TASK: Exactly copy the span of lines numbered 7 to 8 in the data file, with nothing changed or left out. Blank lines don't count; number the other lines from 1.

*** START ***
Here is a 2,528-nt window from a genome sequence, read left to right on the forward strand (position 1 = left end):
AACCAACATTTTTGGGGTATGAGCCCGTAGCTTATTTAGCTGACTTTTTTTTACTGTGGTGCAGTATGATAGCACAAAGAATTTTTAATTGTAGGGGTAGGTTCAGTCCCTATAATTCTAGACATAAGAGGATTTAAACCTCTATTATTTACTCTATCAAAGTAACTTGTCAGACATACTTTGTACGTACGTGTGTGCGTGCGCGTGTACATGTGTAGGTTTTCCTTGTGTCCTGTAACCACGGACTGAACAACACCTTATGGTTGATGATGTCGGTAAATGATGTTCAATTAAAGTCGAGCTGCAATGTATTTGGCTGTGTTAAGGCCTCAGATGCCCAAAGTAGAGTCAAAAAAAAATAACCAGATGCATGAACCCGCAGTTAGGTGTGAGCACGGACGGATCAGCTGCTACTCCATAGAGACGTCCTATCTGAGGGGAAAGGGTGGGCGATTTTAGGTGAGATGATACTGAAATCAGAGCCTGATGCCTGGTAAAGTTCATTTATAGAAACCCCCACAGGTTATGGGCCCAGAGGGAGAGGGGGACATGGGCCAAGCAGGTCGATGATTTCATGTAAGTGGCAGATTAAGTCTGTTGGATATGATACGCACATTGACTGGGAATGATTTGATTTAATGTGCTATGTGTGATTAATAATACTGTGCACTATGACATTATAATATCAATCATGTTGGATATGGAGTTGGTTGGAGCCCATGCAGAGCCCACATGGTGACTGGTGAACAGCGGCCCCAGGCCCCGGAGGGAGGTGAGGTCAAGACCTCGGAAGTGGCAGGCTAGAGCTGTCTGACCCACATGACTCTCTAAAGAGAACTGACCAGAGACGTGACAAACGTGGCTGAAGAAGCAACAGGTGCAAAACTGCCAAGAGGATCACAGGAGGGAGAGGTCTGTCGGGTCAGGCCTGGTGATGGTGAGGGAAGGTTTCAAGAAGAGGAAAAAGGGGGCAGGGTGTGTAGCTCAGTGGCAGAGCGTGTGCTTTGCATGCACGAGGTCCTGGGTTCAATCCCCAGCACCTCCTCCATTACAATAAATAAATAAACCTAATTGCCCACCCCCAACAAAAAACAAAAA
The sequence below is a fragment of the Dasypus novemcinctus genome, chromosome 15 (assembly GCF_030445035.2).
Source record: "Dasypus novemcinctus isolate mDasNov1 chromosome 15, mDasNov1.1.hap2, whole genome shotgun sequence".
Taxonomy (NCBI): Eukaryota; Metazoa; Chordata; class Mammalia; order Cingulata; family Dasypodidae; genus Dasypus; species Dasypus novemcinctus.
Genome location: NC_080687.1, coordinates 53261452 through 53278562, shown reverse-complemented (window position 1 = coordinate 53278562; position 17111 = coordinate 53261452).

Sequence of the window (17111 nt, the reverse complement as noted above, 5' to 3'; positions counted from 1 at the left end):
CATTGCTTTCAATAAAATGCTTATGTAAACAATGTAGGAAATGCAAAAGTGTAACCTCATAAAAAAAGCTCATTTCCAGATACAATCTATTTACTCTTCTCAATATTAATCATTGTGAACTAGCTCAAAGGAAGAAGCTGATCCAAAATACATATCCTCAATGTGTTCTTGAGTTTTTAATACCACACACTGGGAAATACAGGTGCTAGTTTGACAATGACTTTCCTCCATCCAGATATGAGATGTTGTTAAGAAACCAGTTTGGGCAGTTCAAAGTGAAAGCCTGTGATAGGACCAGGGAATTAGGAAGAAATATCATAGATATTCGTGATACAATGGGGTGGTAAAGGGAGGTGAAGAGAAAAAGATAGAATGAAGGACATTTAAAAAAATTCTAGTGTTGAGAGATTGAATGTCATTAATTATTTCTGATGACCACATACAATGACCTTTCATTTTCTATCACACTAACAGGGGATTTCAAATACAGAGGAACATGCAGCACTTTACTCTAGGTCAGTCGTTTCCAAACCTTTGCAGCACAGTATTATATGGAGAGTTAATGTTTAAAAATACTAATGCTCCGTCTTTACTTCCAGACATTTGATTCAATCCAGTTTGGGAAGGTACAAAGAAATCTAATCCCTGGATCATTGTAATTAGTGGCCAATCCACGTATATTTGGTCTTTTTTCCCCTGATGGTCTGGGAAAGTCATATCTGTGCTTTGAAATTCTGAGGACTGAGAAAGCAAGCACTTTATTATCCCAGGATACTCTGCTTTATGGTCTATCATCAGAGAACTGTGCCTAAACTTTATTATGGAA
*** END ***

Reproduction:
Sequence of the window (17111 nt, the reverse complement as noted above, 5' to 3'; positions counted from 1 at the left end):
CATTGCTTTCAATAAAATGCTTATGTAAACAATGTAGGAAATGCAAAAGTGTAACCTCATAAAAAAAGCTCATTTCCAGATACAATCTATTTACTCTTCTCAATATTAATCATTGTGAACTAGCTCAAAGGAAGAAGCTGATCCAAAATACATATCCTCAATGTGTTCTTGAGTTTTTAATACCACACACTGGGAAATACAGGTGCTAGTTTGACAATGACTTTCCTCCATCCAGATATGAGATGTTGTTAAGAAACCAGTTTGGGCAGTTCAAAGTGAAAGCCTGTGATAGGACCAGGGAATTAGGAAGAAATATCATAGATATTCGTGATACAATGGGGTGGTAAAGGGAGGTGAAGAGAAAAAGATAGAATGAAGGACATTTAAAAAAATTCTAGTGTTGAGAGATTGAATGTCATTAATTATTTCTGATGACCACATACAATGACCTTTCATTTTCTATCACACTAACAGGGGATTTCAAATACAGAGGAACATGCAGCACTTTACTCTAGGTCAGTCGTTTCCAAACCTTTGCAGCACAGTATTATATGGAGAGTTAATGTTTAAAAATACTAATGCTCCGTCTTTACTTCCAGACATTTGATTCAATCCAGTTTGGGAAGGTACAAAGAAATCTAATCCCTGGATCATTGTAATTAGTGGCCAATCCACGTATATTTGGTCTTTTTTCCCCTGATGGTCTGGGAAAGTCATATCTGTGCTTTGAAATTCTGAGGACTGAGAAAGCAAGCACTTTATTATCCCAGGATACTCTGCTTTATGGTCTATCATCAGAGAACTGTGCCTAAACTTTATTATGGAA